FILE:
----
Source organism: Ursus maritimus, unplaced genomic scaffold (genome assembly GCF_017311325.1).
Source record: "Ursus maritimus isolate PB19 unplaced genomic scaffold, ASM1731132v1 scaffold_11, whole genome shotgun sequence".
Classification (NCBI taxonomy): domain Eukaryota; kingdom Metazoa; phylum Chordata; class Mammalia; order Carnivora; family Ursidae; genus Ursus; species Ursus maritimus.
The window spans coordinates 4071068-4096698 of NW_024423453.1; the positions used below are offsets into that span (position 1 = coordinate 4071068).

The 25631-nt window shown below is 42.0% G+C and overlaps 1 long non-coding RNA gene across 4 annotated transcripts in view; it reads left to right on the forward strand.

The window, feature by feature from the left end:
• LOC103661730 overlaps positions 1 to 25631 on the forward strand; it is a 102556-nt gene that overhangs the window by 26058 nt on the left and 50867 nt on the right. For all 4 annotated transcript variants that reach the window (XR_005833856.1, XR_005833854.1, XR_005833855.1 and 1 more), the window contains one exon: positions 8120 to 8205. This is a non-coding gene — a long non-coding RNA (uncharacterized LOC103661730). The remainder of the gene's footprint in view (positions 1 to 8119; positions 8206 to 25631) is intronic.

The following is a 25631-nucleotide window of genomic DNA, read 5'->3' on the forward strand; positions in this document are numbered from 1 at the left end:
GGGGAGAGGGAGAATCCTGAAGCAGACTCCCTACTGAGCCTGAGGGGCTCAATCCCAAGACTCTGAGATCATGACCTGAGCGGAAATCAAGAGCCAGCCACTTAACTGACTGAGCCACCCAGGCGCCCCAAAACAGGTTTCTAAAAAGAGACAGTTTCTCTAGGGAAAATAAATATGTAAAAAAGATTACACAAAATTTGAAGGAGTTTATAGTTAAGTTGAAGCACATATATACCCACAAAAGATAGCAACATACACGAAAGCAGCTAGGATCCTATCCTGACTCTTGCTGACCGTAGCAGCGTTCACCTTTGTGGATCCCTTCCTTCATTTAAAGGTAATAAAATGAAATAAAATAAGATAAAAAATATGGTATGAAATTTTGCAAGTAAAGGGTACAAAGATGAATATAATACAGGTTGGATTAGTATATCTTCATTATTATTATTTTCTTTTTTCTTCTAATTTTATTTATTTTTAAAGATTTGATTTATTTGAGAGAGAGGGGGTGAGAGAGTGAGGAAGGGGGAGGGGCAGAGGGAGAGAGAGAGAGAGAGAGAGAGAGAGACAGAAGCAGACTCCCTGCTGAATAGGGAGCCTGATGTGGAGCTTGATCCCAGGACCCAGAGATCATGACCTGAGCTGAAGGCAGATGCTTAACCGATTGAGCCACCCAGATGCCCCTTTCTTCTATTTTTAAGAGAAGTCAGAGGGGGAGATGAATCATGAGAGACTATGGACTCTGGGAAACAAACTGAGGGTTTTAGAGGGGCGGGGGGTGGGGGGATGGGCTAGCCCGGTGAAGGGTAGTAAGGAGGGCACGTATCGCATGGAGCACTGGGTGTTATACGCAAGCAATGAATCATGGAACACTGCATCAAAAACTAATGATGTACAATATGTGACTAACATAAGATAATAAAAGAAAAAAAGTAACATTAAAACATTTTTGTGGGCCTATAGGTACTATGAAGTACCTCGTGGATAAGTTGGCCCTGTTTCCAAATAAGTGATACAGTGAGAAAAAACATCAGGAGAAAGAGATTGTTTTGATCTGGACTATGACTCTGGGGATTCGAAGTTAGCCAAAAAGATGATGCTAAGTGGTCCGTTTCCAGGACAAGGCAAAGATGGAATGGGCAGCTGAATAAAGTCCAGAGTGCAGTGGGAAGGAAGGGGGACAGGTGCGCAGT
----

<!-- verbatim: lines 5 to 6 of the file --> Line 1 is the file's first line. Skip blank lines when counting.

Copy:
The 25631-nt window shown below is 42.0% G+C and overlaps 1 long non-coding RNA gene across 4 annotated transcripts in view; it reads left to right on the forward strand.

The window, feature by feature from the left end: